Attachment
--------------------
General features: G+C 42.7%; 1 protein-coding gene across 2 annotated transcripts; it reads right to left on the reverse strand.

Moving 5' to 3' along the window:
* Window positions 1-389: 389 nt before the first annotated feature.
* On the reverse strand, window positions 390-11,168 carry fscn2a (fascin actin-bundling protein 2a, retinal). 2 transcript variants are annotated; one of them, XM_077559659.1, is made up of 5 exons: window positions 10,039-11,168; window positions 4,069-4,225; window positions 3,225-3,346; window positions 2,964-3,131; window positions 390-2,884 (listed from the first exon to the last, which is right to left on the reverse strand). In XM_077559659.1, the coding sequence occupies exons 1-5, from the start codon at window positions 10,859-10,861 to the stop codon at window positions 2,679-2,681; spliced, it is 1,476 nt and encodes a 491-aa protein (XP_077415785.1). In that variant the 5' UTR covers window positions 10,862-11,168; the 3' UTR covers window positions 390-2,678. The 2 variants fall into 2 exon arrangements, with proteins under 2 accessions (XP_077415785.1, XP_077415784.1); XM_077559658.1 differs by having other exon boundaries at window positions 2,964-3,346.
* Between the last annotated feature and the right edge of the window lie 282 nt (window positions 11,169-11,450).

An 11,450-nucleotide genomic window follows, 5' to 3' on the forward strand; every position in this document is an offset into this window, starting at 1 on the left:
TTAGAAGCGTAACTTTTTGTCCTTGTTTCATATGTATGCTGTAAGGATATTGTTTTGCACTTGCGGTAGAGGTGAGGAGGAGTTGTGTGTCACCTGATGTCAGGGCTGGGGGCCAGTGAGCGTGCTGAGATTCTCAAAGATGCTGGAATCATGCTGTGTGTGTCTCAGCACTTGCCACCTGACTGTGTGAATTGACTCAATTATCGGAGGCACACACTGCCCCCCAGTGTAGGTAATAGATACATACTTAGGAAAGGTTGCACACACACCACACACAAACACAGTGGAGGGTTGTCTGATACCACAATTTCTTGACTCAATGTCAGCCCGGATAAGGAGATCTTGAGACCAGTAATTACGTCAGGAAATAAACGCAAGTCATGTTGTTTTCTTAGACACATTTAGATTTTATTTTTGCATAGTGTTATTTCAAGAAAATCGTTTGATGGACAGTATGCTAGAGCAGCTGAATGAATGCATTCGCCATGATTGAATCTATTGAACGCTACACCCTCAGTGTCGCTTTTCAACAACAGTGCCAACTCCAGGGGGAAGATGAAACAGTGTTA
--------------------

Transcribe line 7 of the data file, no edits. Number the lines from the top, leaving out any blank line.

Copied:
TTAGAAGCGTAACTTTTTGTCCTTGTTTCATATGTATGCTGTAAGGATATTGTTTTGCACTTGCGGTAGAGGTGAGGAGGAGTTGTGTGTCACCTGATGTCAGGGCTGGGGGCCAGTGAGCGTGCTGAGATTCTCAAAGATGCTGGAATCATGCTGTGTGTGTCTCAGCACTTGCCACCTGACTGTGTGAATTGACTCAATTATCGGAGGCACACACTGCCCCCCAGTGTAGGTAATAGATACATACTTAGGAAAGGTTGCACACACACCACACACAAACACAGTGGAGGGTTGTCTGATACCACAATTTCTTGACTCAATGTCAGCCCGGATAAGGAGATCTTGAGACCAGTAATTACGTCAGGAAATAAACGCAAGTCATGTTGTTTTCTTAGACACATTTAGATTTTATTTTTGCATAGTGTTATTTCAAGAAAATCGTTTGATGGACAGTATGCTAGAGCAGCTGAATGAATGCATTCGCCATGATTGAATCTATTGAACGCTACACCCTCAGTGTCGCTTTTCAACAACAGTGCCAACTCCAGGGGGAAGATGAAACAGTGTTA